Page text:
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  • Principal Investigator: Dr Libby Plumridge
  • Co-investigators: Dr Cheryl Brunton, Ms Kendall Crossen


Hepatitis C is a form of viral hepatitis with many chronic complications. Treatment options are limited and relatively ineffective, so people with hepatitis C face decades living with their disease and its effects on their lives. They will also have frequent contact with health services, most often with GPs. This study aims to gain an understanding of the experiences of people living with hepatitis C, particularly in relation to their experiences of health services and support networks.

The study consisted of 15 in-depth interviews of a diverse range of people in the Christchurch area living with hepatitis C, identified through the Hepatitis C Support Group. The interviews explored issues such as:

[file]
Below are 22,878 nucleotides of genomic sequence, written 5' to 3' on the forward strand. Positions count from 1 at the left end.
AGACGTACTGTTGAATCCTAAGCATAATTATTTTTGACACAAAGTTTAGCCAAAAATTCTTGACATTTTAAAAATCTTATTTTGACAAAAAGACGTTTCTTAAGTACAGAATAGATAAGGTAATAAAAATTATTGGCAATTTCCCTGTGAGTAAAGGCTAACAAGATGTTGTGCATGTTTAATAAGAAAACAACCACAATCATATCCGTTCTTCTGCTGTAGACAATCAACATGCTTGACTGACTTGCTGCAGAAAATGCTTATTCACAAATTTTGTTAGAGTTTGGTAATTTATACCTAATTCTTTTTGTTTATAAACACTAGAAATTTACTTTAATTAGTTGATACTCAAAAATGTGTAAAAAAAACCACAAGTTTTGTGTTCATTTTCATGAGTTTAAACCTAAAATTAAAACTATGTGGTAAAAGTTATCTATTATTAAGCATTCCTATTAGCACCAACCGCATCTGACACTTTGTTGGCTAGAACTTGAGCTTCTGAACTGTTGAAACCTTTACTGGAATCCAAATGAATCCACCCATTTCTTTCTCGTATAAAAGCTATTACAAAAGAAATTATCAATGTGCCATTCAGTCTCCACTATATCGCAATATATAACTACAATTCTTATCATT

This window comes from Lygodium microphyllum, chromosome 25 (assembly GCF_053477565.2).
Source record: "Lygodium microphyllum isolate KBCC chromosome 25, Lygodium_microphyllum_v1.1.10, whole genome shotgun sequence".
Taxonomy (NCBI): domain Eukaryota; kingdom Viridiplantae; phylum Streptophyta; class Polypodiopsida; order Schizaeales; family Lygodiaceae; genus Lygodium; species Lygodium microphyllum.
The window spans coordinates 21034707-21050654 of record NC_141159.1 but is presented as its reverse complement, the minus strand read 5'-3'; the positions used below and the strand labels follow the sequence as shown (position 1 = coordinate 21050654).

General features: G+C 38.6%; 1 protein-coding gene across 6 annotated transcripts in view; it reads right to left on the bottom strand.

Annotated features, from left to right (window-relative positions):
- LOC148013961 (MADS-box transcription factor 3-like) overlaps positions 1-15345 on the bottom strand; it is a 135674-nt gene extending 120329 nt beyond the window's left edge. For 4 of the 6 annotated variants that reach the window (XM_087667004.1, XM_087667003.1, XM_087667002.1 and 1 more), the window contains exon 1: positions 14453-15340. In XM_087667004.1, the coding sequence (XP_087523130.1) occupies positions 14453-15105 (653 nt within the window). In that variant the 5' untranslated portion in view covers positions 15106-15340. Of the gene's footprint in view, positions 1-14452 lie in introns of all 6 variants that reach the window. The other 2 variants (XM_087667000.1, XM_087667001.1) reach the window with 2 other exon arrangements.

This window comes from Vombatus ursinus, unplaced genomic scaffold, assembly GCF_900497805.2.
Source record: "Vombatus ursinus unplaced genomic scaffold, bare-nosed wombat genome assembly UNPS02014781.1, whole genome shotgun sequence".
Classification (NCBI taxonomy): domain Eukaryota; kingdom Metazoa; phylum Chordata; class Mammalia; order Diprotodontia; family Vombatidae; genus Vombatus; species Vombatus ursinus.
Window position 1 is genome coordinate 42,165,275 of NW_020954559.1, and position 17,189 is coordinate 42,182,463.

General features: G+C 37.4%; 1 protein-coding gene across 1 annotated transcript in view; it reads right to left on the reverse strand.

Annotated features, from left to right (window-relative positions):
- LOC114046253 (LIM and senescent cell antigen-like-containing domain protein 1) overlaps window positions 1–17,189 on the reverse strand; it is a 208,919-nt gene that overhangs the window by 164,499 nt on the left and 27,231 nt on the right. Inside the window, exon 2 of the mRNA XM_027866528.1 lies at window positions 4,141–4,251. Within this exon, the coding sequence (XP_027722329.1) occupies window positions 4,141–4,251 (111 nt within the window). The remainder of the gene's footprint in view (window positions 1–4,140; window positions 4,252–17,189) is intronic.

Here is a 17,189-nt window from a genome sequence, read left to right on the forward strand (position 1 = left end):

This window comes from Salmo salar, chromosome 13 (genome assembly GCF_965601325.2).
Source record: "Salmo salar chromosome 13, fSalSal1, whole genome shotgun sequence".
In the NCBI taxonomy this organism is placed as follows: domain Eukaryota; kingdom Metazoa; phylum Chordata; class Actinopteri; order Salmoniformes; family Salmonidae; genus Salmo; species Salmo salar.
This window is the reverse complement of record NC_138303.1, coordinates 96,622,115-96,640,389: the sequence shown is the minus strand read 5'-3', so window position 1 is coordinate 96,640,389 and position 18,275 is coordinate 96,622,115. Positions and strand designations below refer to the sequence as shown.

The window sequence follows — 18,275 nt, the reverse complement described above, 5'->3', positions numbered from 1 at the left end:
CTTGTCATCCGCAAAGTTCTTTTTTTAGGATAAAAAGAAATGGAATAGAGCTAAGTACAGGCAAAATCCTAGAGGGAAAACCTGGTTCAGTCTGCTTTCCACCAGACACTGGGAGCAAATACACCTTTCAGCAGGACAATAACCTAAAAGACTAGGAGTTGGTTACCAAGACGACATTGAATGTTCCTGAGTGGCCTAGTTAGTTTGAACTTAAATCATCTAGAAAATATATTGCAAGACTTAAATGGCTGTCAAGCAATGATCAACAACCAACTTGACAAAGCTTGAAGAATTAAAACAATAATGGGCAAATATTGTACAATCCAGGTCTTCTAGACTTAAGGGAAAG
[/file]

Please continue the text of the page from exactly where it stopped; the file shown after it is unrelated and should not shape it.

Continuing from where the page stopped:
• their experience of hepatitis C and health professionals' responses to their illness
  • the extent to which their needs for information about hepatitis C have been met and how
  • the support they have in coping with their illness
  • any discrimination they have experienced

Interviews were tape-recorded and transcribed and the transcripts analysed using the interview theme list to organise the information. The findings were shared with study participants, members of the Hepatitis C Support Group and relevant health professional groups.


  • Chetwynd SJ, Brunton C, Blank M, Plumridge EW, Baldwin D. Hepatitis C seroprevalence amongst injecting drug users attending a methadone programme. New Zealand Medical Journal 106: 364-6, 1995.
  • Crossen KA, Brunton CR, Plumridge E, Jang W. The experiences of people living with hepatitis C. Proceedings of the Second Australasian Conference on Hepatitis C. Christchurch 17-19 August 1999.
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